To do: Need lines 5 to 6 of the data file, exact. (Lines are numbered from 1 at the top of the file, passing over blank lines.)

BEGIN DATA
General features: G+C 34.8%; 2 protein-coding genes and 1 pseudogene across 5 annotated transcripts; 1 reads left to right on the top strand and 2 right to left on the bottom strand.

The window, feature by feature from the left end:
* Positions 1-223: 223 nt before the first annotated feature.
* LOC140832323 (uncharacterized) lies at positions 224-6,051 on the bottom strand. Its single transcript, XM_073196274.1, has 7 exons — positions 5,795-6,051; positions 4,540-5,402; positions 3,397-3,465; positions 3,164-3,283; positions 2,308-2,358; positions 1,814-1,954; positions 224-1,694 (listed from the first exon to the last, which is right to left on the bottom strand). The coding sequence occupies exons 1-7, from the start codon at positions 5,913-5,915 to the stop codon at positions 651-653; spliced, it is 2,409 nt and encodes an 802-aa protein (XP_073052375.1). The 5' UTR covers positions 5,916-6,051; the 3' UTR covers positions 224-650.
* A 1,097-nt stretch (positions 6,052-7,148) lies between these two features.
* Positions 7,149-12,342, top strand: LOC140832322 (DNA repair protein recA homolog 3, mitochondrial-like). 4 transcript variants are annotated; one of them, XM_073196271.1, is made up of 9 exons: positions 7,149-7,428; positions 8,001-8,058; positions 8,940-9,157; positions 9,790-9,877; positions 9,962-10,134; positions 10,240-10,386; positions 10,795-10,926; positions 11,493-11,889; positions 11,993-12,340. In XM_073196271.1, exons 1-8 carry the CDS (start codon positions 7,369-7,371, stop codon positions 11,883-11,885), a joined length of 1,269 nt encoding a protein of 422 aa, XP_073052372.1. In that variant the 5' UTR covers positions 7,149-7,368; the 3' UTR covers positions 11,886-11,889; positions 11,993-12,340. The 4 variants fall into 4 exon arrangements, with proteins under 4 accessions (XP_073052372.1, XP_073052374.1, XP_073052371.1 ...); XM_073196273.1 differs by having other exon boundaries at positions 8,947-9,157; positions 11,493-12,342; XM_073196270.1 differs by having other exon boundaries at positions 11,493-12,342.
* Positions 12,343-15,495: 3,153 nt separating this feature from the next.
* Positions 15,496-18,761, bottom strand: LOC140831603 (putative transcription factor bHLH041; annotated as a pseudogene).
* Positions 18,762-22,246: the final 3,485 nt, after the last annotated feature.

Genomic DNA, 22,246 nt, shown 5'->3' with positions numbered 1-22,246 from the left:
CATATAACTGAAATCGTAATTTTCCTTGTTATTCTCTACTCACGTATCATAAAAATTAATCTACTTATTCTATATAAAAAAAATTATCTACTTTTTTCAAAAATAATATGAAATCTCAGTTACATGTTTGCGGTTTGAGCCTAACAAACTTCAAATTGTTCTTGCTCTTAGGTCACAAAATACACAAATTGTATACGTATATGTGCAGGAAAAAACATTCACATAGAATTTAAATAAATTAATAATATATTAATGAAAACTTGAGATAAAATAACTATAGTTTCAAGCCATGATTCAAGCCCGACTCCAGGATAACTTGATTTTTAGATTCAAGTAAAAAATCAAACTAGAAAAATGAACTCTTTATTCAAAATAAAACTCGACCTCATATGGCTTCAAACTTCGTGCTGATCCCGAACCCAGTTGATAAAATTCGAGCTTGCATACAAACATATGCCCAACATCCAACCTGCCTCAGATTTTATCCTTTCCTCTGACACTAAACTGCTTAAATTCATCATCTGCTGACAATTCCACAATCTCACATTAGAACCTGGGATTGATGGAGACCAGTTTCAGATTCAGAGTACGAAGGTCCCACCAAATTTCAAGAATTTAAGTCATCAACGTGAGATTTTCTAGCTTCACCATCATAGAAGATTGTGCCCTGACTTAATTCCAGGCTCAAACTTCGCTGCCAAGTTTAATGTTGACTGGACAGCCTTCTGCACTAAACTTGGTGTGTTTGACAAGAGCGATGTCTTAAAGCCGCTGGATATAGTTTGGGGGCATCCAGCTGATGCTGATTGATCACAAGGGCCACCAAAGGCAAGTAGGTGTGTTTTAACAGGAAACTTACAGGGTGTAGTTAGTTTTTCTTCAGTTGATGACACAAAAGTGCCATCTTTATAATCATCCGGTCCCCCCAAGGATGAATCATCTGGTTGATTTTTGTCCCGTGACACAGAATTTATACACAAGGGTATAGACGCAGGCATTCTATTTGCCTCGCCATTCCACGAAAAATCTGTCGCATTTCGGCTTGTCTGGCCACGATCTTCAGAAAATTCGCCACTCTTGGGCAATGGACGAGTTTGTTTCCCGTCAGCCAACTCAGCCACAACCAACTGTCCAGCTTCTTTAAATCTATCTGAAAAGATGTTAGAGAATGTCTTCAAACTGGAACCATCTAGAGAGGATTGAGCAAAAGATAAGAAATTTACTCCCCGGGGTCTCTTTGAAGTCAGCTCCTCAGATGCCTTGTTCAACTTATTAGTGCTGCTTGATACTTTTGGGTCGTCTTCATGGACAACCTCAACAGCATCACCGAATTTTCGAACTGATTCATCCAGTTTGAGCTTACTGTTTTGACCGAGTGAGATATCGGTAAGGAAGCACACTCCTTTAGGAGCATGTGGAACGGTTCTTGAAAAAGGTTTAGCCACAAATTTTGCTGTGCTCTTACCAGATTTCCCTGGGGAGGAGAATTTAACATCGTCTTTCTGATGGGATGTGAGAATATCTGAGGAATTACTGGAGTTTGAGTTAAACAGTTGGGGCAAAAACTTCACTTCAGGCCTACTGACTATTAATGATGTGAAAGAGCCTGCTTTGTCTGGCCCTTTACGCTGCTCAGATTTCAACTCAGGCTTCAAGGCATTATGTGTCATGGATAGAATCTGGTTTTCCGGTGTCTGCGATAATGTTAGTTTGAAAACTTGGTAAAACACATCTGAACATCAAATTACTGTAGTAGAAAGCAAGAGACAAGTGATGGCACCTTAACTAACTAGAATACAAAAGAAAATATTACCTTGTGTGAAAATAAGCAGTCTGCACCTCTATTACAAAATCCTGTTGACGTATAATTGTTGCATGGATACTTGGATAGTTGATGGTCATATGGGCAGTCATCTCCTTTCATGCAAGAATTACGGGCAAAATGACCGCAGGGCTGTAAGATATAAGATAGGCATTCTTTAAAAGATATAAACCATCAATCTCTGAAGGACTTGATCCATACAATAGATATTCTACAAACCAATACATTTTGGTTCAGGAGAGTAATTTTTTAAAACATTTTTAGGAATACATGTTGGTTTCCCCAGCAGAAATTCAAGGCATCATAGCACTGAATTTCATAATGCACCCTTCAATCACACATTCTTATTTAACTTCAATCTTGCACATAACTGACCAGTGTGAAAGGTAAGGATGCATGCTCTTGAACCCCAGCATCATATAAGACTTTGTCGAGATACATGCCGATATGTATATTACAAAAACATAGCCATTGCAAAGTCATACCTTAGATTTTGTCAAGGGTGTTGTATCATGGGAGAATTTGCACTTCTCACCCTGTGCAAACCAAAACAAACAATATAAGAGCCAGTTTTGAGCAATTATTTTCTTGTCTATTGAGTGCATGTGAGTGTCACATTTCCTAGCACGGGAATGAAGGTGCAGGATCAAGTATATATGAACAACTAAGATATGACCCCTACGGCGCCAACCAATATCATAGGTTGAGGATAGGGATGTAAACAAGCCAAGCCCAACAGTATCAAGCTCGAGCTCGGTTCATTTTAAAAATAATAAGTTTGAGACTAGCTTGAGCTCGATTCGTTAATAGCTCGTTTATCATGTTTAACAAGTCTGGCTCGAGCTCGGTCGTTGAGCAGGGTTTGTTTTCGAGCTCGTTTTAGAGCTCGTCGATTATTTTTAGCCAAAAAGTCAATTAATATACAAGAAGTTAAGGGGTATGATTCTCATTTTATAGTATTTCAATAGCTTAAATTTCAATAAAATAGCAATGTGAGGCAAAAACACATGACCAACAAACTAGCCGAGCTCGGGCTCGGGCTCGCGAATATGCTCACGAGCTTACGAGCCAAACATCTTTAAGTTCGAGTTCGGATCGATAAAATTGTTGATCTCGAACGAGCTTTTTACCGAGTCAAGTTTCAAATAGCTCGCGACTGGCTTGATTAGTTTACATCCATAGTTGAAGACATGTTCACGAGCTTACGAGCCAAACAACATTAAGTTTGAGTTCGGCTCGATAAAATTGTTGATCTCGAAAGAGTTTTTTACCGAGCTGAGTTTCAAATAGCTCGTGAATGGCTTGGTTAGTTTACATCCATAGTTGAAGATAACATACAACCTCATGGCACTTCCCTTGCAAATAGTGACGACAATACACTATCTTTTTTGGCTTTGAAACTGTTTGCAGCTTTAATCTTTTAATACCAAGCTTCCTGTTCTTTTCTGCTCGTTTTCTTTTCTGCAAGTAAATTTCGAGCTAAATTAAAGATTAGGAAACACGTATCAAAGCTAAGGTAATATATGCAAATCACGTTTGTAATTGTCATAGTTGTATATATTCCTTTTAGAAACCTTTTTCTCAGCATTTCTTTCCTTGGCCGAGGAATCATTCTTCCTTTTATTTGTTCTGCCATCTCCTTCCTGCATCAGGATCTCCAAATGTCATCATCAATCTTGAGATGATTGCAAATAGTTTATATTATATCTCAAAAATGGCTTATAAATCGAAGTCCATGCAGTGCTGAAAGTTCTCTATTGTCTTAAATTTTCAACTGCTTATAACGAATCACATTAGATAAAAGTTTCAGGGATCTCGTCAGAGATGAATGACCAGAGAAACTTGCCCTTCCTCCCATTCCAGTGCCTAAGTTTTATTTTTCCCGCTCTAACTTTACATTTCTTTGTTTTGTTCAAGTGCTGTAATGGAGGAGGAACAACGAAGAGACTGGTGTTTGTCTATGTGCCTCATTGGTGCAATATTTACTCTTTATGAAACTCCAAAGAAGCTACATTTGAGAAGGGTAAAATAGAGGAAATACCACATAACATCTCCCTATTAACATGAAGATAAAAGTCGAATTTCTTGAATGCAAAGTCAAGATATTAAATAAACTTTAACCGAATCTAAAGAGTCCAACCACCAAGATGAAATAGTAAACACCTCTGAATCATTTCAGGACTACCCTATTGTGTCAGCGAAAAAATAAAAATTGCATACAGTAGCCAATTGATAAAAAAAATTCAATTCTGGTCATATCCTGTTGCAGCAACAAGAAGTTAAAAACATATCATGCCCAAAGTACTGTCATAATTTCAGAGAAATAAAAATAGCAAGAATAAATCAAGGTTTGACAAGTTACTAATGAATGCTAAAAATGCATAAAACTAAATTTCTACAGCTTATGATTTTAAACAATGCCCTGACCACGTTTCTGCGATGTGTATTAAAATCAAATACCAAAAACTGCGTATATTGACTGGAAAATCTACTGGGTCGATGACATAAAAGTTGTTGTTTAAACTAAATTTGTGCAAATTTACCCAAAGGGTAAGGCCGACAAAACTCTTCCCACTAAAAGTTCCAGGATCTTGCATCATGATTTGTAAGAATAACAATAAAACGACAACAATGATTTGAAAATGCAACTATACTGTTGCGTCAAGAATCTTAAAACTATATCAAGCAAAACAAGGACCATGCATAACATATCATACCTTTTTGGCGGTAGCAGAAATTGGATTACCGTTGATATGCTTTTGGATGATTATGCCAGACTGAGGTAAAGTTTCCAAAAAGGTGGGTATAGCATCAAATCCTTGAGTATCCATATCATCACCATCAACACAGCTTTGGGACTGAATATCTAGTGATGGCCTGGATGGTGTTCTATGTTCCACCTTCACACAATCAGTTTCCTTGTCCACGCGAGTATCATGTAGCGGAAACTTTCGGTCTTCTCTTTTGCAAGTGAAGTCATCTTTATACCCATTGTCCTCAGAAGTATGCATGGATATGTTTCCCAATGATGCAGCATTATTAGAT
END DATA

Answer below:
* A 1,097-nt stretch (positions 6,052-7,148) lies between these two features.
* Positions 7,149-12,342, top strand: LOC140832322 (DNA repair protein recA homolog 3, mitochondrial-like). 4 transcript variants are annotated; one of them, XM_073196271.1, is made up of 9 exons: positions 7,149-7,428; positions 8,001-8,058; positions 8,940-9,157; positions 9,790-9,877; positions 9,962-10,134; positions 10,240-10,386; positions 10,795-10,926; positions 11,493-11,889; positions 11,993-12,340. In XM_073196271.1, exons 1-8 carry the CDS (start codon positions 7,369-7,371, stop codon positions 11,883-11,885), a joined length of 1,269 nt encoding a protein of 422 aa, XP_073052372.1. In that variant the 5' UTR covers positions 7,149-7,368; the 3' UTR covers positions 11,886-11,889; positions 11,993-12,340. The 4 variants fall into 4 exon arrangements, with proteins under 4 accessions (XP_073052372.1, XP_073052374.1, XP_073052371.1 ...); XM_073196273.1 differs by having other exon boundaries at positions 8,947-9,157; positions 11,493-12,342; XM_073196270.1 differs by having other exon boundaries at positions 11,493-12,342.